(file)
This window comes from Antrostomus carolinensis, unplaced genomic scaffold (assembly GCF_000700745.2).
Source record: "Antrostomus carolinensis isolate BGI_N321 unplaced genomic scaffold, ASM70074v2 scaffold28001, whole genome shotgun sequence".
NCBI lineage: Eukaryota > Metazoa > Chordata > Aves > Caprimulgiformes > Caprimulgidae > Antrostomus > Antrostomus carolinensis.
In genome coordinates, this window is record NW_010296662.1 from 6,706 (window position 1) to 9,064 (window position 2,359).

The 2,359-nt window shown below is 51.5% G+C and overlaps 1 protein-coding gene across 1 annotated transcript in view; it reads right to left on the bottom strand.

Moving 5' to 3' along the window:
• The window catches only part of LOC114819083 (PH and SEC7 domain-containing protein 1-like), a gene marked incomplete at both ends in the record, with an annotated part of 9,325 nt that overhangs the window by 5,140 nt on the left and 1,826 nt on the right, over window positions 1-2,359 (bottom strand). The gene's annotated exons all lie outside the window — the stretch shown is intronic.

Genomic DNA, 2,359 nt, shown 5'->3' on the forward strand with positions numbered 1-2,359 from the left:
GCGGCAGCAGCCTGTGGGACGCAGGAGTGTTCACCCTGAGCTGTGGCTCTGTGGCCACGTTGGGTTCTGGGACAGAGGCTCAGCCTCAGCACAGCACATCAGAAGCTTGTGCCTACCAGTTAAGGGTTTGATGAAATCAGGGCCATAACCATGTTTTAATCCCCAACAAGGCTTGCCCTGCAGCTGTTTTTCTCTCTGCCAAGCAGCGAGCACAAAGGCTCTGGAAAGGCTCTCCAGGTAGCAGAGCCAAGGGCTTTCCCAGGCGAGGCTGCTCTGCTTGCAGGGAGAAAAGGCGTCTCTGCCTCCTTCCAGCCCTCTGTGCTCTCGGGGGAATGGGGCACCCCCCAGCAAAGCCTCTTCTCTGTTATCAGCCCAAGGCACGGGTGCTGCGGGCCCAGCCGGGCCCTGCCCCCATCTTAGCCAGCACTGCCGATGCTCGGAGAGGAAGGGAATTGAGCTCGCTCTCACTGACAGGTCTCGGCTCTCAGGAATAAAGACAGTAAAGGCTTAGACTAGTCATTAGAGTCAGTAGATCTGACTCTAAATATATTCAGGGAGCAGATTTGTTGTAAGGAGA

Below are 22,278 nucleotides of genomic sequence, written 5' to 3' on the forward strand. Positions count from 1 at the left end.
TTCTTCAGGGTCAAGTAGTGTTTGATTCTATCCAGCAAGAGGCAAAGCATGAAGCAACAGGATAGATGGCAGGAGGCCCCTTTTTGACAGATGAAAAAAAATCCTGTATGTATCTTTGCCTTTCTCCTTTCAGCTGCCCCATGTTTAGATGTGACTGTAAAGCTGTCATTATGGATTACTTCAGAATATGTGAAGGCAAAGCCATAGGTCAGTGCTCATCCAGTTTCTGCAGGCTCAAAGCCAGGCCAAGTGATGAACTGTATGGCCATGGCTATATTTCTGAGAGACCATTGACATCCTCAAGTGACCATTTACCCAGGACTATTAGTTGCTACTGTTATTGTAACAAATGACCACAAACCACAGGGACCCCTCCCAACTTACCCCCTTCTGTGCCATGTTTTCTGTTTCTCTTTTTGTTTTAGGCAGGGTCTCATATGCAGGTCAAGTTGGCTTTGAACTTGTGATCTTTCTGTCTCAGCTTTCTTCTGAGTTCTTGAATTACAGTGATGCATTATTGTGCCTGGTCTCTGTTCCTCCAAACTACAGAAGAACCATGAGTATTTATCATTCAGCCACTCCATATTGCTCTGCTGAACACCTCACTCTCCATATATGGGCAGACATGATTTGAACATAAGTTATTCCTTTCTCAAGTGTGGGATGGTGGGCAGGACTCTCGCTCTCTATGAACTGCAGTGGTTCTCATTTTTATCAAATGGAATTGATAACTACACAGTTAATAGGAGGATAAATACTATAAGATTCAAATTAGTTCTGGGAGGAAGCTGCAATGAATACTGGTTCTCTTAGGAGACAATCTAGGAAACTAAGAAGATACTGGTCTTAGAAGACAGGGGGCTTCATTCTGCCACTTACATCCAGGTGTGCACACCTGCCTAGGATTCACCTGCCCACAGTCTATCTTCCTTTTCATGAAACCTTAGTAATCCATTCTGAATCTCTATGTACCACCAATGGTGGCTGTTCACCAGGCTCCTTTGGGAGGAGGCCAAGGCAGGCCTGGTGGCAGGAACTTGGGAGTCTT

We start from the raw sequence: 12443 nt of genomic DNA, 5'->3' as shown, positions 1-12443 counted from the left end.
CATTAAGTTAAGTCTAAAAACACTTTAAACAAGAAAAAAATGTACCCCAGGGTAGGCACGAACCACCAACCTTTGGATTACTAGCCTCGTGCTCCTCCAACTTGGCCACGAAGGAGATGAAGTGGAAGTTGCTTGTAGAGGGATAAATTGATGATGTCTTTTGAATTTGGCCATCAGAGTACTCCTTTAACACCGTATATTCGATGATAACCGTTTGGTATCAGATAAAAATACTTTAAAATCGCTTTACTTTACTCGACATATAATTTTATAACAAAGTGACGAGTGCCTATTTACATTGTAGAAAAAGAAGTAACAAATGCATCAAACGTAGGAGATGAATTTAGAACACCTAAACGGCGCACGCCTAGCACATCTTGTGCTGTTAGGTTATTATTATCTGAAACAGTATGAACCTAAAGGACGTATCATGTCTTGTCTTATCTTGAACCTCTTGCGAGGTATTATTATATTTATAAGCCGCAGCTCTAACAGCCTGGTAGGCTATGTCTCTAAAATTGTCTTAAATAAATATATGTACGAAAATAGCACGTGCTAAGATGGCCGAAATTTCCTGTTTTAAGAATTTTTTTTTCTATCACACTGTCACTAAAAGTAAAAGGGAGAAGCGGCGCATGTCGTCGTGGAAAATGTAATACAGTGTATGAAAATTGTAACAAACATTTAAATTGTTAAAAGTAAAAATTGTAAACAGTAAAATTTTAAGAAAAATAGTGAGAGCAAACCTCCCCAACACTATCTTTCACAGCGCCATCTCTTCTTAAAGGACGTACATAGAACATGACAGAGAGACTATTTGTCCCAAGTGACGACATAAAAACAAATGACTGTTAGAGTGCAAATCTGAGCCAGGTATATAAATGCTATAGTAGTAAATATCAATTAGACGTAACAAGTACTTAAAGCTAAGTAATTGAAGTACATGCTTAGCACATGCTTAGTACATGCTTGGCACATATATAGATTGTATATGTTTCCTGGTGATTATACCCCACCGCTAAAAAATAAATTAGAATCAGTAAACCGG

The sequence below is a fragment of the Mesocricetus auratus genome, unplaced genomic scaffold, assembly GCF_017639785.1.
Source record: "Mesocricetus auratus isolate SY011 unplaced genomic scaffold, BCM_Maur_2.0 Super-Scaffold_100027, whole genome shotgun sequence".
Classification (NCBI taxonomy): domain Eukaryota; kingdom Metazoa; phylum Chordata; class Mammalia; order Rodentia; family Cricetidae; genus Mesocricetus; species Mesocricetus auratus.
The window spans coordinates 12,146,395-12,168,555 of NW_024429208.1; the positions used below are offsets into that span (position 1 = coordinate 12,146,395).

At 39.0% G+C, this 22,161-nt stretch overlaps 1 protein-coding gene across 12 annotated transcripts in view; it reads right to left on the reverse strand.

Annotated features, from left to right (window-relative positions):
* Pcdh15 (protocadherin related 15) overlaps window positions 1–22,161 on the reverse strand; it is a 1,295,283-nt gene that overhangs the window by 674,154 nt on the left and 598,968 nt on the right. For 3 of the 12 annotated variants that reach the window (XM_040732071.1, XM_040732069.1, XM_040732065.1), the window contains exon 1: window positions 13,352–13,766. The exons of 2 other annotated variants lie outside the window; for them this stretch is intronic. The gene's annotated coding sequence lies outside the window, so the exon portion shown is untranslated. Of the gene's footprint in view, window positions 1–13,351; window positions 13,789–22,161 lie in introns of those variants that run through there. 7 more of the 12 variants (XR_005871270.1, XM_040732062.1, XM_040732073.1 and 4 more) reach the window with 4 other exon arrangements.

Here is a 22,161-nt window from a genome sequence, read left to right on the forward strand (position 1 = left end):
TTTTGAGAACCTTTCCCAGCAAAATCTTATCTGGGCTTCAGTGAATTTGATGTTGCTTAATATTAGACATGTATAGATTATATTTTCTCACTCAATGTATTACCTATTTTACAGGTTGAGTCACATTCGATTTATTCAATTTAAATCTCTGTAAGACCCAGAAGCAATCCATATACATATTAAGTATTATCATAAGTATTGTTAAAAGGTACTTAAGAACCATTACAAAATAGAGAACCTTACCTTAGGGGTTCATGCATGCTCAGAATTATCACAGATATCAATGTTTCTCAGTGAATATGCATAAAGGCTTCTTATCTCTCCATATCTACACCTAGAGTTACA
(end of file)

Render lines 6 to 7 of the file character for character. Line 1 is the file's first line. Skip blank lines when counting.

Moving 5' to 3' along the window:
• The window catches only part of LOC114819083 (PH and SEC7 domain-containing protein 1-like), a gene marked incomplete at both ends in the record, with an annotated part of 9,325 nt that overhangs the window by 5,140 nt on the left and 1,826 nt on the right, over window positions 1-2,359 (bottom strand). The gene's annotated exons all lie outside the window — the stretch shown is intronic.